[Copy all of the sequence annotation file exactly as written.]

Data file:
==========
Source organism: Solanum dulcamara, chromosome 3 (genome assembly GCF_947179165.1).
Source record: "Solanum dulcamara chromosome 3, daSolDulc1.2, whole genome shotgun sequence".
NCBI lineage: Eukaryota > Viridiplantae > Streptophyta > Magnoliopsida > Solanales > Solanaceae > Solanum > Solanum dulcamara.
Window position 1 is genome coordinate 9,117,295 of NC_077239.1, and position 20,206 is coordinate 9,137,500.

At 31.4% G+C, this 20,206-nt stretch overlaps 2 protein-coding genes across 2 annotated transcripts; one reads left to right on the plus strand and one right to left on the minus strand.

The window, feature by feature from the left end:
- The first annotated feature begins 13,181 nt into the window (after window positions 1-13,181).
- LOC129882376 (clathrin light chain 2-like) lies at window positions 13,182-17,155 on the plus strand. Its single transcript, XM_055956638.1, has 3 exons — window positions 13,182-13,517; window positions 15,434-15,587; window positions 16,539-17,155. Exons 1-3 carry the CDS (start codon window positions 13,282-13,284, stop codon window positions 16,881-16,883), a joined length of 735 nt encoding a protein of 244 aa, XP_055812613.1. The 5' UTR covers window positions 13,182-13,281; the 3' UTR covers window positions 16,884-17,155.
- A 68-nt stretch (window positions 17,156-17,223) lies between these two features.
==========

Source organism: Solanum dulcamara, chromosome 3 (genome assembly GCF_947179165.1).
Source record: "Solanum dulcamara chromosome 3, daSolDulc1.2, whole genome shotgun sequence".
NCBI lineage: Eukaryota > Viridiplantae > Streptophyta > Magnoliopsida > Solanales > Solanaceae > Solanum > Solanum dulcamara.
Window position 1 is genome coordinate 9,117,295 of NC_077239.1, and position 20,206 is coordinate 9,137,500.

At 31.4% G+C, this 20,206-nt stretch overlaps 2 protein-coding genes across 2 annotated transcripts; one reads left to right on the plus strand and one right to left on the minus strand.

The window, feature by feature from the left end:
- The first annotated feature begins 13,181 nt into the window (after window positions 1-13,181).
- LOC129882376 (clathrin light chain 2-like) lies at window positions 13,182-17,155 on the plus strand. Its single transcript, XM_055956638.1, has 3 exons — window positions 13,182-13,517; window positions 15,434-15,587; window positions 16,539-17,155. Exons 1-3 carry the CDS (start codon window positions 13,282-13,284, stop codon window positions 16,881-16,883), a joined length of 735 nt encoding a protein of 244 aa, XP_055812613.1. The 5' UTR covers window positions 13,182-13,281; the 3' UTR covers window positions 16,884-17,155.
- A 68-nt stretch (window positions 17,156-17,223) lies between these two features.